A 1766 copy of “Aristotle’s Complete Master-Piece,” an informative guide for amateur midwives and young married couples about pregnancy and sex that was obviously not written by Aristotle, will come up for auction this week.
It is expected to fetch as much as $640,000 USD at auction.
Despite its notoriety as a sex manual and its status as a banned book in England until 1961, the guide is rather tame by today’s standards. (A book about this 19th-century “it” couple, a man with two penises and woman with two vaginas, is probably more worth your auction shekels.)
So if you’re looking for “30 HOT SEX POSITIONS INVENTED BY THE GREEK PHILOSOPHERS,” you will likely be as disappointed as your lover. Unless you consider this to be pretty damn sexy:
The Telegraph (UK) has more on the once-banned tome:
Despite its title, the manual has little to do with Greek philosophy according to Lyon & Turnbull’s book specialist Cathy Marsden. Instead, the anonymous author of the Master-Piece offers dubious 17th century advice – it was first published in 1684, cobbled together from the works of Nicholas Culpepper, Albertus Magnus and, Marsden says, “a good dose of old wife’s tale”.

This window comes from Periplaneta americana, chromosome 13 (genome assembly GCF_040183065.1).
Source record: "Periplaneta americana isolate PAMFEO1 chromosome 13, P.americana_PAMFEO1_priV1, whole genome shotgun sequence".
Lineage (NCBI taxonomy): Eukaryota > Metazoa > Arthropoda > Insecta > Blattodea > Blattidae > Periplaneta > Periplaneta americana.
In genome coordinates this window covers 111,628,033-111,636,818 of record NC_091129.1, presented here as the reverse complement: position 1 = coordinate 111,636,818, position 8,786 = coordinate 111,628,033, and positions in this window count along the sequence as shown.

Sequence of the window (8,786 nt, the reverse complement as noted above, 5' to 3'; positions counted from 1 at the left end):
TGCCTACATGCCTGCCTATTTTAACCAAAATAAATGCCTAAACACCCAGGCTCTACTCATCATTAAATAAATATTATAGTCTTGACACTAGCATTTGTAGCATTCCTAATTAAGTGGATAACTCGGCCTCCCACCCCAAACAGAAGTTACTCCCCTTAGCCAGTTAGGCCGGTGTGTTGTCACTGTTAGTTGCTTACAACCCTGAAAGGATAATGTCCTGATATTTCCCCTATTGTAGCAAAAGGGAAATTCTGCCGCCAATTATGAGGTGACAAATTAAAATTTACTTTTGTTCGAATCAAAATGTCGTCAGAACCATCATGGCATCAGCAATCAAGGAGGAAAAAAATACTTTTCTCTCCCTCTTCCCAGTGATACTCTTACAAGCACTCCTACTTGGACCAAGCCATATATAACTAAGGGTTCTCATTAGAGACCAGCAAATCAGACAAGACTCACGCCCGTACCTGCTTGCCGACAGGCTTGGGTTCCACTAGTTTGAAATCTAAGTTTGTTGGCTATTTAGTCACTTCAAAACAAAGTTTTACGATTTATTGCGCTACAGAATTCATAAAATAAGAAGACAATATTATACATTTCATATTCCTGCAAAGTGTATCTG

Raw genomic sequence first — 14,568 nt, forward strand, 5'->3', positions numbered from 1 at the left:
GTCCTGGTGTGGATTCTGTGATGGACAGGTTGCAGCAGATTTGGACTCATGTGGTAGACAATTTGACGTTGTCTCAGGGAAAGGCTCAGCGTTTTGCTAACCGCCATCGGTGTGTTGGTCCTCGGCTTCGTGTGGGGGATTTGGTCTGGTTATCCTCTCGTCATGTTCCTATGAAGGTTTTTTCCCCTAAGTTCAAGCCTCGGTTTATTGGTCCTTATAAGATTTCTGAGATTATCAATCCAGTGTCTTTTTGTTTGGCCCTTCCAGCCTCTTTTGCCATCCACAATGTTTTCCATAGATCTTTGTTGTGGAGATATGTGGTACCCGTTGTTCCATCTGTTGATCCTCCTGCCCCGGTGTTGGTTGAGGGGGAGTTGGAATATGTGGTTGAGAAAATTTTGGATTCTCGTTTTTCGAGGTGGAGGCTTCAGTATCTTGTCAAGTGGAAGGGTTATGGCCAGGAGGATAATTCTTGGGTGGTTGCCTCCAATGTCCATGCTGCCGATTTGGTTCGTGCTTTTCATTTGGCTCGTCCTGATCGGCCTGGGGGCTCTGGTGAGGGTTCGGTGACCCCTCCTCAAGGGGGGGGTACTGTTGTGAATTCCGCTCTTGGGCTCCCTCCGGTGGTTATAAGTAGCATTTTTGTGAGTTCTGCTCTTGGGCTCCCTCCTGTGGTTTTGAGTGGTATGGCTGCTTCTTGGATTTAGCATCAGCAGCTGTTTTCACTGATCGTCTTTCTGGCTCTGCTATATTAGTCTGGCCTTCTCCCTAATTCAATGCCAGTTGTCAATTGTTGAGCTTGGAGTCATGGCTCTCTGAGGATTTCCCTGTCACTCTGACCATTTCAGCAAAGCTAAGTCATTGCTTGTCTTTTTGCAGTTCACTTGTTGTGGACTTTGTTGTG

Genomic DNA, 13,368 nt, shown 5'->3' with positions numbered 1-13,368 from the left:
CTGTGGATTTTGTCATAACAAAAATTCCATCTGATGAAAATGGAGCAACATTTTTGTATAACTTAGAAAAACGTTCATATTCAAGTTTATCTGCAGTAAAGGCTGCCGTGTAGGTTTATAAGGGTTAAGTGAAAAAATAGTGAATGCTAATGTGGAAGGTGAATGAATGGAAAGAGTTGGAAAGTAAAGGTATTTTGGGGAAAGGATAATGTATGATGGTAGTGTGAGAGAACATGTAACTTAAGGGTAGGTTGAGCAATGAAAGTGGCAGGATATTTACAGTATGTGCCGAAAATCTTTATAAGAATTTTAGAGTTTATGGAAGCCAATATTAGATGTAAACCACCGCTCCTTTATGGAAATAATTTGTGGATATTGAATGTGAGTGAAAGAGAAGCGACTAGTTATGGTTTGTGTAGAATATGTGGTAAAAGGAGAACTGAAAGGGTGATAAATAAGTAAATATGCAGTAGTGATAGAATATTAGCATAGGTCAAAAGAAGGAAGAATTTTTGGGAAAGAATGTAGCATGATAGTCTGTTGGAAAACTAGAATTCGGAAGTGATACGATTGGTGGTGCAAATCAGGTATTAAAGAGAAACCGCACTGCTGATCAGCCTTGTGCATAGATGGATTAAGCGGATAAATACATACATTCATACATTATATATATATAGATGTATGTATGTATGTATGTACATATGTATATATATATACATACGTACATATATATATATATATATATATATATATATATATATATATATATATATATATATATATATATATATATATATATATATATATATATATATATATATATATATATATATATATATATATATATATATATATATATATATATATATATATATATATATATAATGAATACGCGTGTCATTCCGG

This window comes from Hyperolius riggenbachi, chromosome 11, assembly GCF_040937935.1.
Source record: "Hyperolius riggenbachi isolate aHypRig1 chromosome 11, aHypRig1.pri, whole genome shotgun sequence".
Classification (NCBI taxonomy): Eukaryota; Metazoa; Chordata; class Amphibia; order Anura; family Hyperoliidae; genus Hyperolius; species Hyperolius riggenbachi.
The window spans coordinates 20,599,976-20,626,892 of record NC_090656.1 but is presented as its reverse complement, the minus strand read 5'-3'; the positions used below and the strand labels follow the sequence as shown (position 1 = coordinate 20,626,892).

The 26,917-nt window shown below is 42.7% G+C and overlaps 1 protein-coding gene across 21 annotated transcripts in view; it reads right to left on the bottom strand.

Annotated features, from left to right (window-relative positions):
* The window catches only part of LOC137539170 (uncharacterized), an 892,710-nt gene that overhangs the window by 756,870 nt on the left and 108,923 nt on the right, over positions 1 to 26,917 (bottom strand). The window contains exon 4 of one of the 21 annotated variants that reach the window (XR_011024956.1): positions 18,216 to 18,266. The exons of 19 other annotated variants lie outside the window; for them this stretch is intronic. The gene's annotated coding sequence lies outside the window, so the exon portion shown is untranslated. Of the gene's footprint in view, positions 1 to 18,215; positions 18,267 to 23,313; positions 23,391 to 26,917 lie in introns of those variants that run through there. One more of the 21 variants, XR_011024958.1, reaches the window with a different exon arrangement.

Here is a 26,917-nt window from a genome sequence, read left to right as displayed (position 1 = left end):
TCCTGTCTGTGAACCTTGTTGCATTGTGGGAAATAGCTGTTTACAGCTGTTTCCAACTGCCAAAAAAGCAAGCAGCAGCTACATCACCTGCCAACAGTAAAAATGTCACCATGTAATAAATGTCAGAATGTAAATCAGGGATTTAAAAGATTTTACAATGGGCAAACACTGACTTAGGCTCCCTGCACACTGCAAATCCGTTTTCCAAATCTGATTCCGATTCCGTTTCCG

This didn’t stop it being hugely popular. There were more editions of the Master-Piece published in the 18th century than any other medical text, and it continued to do well on the black market after it was banned for being considered distasteful and lewd until 1961.
By today’s standards, the manual is more amusing than anything else. Marsden says, “It’s fascinating reading. It tells an amazing story about the changing perspectives on sex. There’s nothing in it that would really be considered dirty in our society now.”
While you won’t be able to learn the Greek Kama Sutra, there are, however, images of “hairy children or children with their mouths where their navels are.” So if you’re into that, get your scratch together and hit the auction.
If you don’t have that kind of wad to blow, feel free to read it here.Smithsonian]